2. What a wonderful post Beth, it is so insightful, personal and soothing. It conjures up memories of my youthful obsessions. I was and still am in a sense obsessed with the 1960’s, anything and everything that happened from 1960 to 1969; all the joy, the tragedy, the changes, the music, and the history. I was a child of the 80’s and while the 60’s were only twenty years prior at that time, they still fascinated me. I grew up listening to the Beatles, watching re-runs of 1960’s television shows and watching movies like “The Graduate” and “Breakfast at Tiffany’s.” I read everything I could about the JFK assassination and the Vietnam War. Nothing from the 60’s escaped my curious mind. I always asked my parents what it was like growing up then. Had they ever been to San Francisco? Did they visit the Haight-Ashbury? Did they march on Washington? They of course thought I was crazy. They were both middle, class, suburban Chicago teenagers, of course they weren’t hippies, they didn’t have any political angst. They were republicans, proud supporters of American government. Vietnam was a police action, the soldiers were doing their jobs, hippies ruined America… I used to argue with them over the political ideals behind Vietnam, the Civil Rights Movement, hippies, music, make love not war…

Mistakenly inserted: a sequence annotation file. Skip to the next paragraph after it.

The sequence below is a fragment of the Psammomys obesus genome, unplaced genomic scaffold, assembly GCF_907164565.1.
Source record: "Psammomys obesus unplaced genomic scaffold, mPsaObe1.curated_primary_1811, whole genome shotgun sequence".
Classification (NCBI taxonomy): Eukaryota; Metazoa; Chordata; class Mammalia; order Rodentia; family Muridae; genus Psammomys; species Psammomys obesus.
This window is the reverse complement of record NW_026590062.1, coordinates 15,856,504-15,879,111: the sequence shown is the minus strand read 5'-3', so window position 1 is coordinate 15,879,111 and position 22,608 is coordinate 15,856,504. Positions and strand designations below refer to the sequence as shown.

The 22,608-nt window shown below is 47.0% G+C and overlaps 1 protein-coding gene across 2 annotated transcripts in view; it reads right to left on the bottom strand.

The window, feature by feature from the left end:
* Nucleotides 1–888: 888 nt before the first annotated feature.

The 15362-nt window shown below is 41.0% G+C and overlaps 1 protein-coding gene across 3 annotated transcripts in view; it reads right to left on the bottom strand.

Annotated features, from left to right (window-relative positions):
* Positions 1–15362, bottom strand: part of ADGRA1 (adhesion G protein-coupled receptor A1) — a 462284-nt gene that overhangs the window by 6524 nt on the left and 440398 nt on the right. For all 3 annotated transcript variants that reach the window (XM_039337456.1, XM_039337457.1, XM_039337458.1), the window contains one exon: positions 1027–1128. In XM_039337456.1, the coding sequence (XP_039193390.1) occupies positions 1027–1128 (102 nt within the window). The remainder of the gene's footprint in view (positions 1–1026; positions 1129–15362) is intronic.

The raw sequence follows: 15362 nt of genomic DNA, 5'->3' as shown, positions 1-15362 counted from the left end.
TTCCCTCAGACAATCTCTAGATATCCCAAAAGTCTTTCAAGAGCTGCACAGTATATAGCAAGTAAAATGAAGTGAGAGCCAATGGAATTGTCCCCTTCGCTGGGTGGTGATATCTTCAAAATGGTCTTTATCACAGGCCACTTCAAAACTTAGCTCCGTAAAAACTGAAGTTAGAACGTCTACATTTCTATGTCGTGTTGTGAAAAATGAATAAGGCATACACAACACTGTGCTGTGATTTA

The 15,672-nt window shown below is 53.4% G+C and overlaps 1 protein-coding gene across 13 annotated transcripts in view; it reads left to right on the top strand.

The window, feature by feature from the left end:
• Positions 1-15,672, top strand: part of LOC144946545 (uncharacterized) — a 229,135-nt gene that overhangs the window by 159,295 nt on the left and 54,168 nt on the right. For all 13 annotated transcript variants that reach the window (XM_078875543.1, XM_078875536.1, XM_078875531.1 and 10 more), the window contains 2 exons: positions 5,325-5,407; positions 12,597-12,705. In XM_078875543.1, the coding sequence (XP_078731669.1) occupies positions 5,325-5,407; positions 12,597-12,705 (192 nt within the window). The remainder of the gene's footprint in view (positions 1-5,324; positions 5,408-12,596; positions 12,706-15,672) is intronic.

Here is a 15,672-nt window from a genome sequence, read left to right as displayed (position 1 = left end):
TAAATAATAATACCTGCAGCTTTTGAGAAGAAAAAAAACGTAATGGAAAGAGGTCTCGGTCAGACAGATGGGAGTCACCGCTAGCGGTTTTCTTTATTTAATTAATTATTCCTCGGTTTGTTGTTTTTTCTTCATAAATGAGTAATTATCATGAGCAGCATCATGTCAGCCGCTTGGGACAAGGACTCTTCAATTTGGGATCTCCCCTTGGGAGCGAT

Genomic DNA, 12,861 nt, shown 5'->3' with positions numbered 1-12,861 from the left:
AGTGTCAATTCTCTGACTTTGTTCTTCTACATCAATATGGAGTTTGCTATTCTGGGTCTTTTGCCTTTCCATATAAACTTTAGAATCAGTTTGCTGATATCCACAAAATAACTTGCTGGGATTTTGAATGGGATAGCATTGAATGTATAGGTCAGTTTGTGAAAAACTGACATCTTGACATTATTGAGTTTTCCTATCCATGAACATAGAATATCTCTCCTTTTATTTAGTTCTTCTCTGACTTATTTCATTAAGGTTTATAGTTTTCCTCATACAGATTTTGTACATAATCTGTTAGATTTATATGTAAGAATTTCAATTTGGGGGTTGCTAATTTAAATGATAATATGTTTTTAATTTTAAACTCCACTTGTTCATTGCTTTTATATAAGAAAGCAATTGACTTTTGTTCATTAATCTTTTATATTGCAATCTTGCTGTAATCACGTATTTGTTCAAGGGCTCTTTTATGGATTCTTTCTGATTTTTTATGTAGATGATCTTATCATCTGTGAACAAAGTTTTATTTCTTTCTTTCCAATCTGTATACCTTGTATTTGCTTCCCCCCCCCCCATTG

Today, I still read about life in the 1960’s, I still study the effects of some of the political decisions from that era, I take classes at college about that time, my favorite books to read in English class deal with those times. I don’t know where my complete obsession with this time in history came from but it’s been inside me since I was young, I don’t think it will go away anytime soon. I’m going to be studying to get my Master’s soon and perhaps one day my Ph.D and I already know that my thesis will focus on this time in American history.
    Thanks for sharing your obsession today Beth, it was quite comforting.

    • Thanks, Natalie. Obsession is wonderful when it leads you down a path, when it instructs and helps you grow and learn. Yours did that. Mine did that. I can’t tell you how my concept of the world expanded just from seeing that one photo and wanting to learn more.

      I wrote the Queen when Prince Andrew was born — we have the same birthday (but now he’s in hot water) and I wrote again when Prince Edward was born. It was great getting this standard replies on beautiful stationery. Something not to miss. Take care, Beth